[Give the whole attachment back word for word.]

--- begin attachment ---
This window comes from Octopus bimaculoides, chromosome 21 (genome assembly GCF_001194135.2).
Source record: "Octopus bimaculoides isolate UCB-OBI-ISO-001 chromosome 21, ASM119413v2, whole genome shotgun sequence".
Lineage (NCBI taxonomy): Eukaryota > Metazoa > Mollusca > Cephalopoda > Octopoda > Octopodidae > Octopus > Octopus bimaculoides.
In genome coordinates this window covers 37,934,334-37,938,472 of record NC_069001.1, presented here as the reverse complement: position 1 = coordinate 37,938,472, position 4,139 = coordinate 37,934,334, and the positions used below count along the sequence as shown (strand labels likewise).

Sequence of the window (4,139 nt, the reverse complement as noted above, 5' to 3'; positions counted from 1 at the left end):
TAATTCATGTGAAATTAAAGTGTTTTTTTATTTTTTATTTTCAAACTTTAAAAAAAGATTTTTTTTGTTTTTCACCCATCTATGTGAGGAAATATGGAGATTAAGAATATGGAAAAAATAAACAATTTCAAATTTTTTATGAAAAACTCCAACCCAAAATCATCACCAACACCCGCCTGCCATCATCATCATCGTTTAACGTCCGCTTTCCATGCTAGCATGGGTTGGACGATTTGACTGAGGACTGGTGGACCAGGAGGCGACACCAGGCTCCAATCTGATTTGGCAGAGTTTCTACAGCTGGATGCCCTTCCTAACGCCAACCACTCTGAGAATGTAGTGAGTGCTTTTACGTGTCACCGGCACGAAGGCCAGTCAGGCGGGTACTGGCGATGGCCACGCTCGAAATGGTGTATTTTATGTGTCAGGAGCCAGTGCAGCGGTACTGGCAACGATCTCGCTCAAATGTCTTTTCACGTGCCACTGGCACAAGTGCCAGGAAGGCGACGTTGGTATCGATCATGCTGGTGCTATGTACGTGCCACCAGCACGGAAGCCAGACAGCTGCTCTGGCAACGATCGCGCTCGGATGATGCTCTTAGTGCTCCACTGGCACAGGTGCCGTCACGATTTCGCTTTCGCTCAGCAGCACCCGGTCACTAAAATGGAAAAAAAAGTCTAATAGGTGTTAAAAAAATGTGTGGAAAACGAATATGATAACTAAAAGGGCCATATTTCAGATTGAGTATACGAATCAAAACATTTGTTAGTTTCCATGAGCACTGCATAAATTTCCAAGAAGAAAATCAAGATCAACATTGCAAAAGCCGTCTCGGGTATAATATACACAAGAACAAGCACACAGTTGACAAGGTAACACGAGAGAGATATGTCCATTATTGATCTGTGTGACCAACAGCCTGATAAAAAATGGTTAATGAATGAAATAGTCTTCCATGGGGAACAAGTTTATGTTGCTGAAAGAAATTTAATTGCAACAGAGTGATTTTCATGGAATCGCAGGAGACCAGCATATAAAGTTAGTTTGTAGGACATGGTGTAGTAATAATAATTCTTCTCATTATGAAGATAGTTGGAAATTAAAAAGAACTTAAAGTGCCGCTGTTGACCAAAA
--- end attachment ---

This window comes from Octopus bimaculoides, chromosome 21 (genome assembly GCF_001194135.2).
Source record: "Octopus bimaculoides isolate UCB-OBI-ISO-001 chromosome 21, ASM119413v2, whole genome shotgun sequence".
Lineage (NCBI taxonomy): Eukaryota > Metazoa > Mollusca > Cephalopoda > Octopoda > Octopodidae > Octopus > Octopus bimaculoides.
In genome coordinates this window covers 37,934,334-37,938,472 of record NC_069001.1, presented here as the reverse complement: position 1 = coordinate 37,938,472, position 4,139 = coordinate 37,934,334, and the positions used below count along the sequence as shown (strand labels likewise).

Sequence of the window (4,139 nt, the reverse complement as noted above, 5' to 3'; positions counted from 1 at the left end):
TAATTCATGTGAAATTAAAGTGTTTTTTTATTTTTTATTTTCAAACTTTAAAAAAAGATTTTTTTTGTTTTTCACCCATCTATGTGAGGAAATATGGAGATTAAGAATATGGAAAAAATAAACAATTTCAAATTTTTTATGAAAAACTCCAACCCAAAATCATCACCAACACCCGCCTGCCATCATCATCATCGTTTAACGTCCGCTTTCCATGCTAGCATGGGTTGGACGATTTGACTGAGGACTGGTGGACCAGGAGGCGACACCAGGCTCCAATCTGATTTGGCAGAGTTTCTACAGCTGGATGCCCTTCCTAACGCCAACCACTCTGAGAATGTAGTGAGTGCTTTTACGTGTCACCGGCACGAAGGCCAGTCAGGCGGGTACTGGCGATGGCCACGCTCGAAATGGTGTATTTTATGTGTCAGGAGCCAGTGCAGCGGTACTGGCAACGATCTCGCTCAAATGTCTTTTCACGTGCCACTGGCACAAGTGCCAGGAAGGCGACGTTGGTATCGATCATGCTGGTGCTATGTACGTGCCACCAGCACGGAAGCCAGACAGCTGCTCTGGCAACGATCGCGCTCGGATGATGCTCTTAGTGCTCCACTGGCACAGGTGCCGTCACGATTTCGCTTTCGCTCAGCAGCACCCGGTCACTAAAATGGAAAAAAAAGTCTAATAGGTGTTAAAAAAATGTGTGGAAAACGAATATGATAACTAAAAGGGCCATATTTCAGATTGAGTATACGAATCAAAACATTTGTTAGTTTCCATGAGCACTGCATAAATTTCCAAGAAGAAAATCAAGATCAACATTGCAAAAGCCGTCTCGGGTATAATATACACAAGAACAAGCACACAGTTGACAAGGTAACACGAGAGAGATATGTCCATTATTGATCTGTGTGACCAACAGCCTGATAAAAAATGGTTAATGAATGAAATAGTCTTCCATGGGGAACAAGTTTATGTTGCTGAAAGAAATTTAATTGCAACAGAGTGATTTTCATGGAATCGCAGGAGACCAGCATATAAAGTTAGTTTGTAGGACATGGTGTAGTAATAATAATTCTTCTCATTATGAAGATAGTTGGAAATTAAAAAGAACTTAAAGTGCCGCTGTTGACCAAAA